For 40 years the early morning clink of glass milk bottles  has been declining. Disappearing pinta: Are the milkman’s days finally numbered?

There was a slight boost in the past couple of years due to the ‘Attenborough Effect‘, but nothing had really changed.

However since 16 March and our national lockdown, milk delivery companies have been inundated with inquiries, Coronavirus: The rise of the milkmen and women.

And this includes our local provider Hook and Son. We had already switched to them a few months before the virus, so didn’t have to join the long queue of new customers wanting to sign up. It has been a fantastic opportunity for this farm who had been struggling for many years to make ends meet.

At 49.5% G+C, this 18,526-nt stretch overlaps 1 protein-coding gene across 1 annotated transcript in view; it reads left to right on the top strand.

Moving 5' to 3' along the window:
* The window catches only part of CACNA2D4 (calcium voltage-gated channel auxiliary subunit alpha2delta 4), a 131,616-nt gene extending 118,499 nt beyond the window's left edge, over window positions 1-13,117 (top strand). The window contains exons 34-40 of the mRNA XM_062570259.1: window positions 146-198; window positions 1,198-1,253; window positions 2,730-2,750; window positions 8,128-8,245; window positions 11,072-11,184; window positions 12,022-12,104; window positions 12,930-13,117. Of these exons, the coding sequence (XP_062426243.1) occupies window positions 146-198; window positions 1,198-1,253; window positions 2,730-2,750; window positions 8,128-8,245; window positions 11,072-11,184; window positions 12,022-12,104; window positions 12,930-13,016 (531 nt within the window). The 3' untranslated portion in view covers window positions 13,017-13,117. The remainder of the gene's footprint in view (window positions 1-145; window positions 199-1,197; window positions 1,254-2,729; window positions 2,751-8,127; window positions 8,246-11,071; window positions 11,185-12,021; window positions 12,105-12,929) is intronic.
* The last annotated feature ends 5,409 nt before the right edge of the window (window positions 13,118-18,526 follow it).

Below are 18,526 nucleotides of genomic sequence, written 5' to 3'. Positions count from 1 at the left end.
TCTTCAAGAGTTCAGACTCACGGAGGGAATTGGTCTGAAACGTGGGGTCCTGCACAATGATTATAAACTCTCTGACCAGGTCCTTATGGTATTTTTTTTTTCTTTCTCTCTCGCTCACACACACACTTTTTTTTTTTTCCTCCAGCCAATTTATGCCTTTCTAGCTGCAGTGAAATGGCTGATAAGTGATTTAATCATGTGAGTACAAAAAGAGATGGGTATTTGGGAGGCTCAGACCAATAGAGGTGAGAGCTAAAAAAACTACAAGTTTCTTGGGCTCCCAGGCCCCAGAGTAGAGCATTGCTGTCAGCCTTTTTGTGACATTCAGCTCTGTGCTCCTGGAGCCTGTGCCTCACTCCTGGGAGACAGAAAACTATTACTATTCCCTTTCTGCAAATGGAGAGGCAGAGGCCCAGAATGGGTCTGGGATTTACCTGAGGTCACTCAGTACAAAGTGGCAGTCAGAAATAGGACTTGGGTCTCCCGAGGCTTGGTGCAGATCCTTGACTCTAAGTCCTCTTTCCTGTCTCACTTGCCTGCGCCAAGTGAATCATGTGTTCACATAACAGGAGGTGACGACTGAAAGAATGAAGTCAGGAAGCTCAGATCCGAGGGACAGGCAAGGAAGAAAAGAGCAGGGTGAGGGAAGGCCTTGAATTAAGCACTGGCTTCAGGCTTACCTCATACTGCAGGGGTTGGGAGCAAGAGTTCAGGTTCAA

Hook and Son

Now that my wife and I are both working from home, we find we are getting through more milk than ever before. So we have switched to their larger one-litre bottles.

And so we come to the need for a new gadget. The metal tops on these new bottles are really stiff. And we all seem to struggle to get them off.

So it was time to research a better way to remove these resistant lids. This is one of my favourite activities – I am a librarian / information professional after all. But this topic proved challenging, as there are many rival products on the market with very different approaches, and results.

A Google search for ‘jar opener reviews’ results in over 2 million results, with Top 10 Best Jar Openers On The Market 2020 Reviews first. Despite their in depth analysis of 10 different openers, including pros and cons lists, I was not ready to buy.

Jar opener (8)

 

 

 

 

 

 

 

 

 

 

 

 

 

 

 

 

 

At first I was tempted by the Kichwit, with the big white handle on top. But after extensive reading of reviews I was put-off. It seems the two metal prongs squeeze and damage the lids instead of gripping them effectively. Some customers have improved them by adding a rubber layer.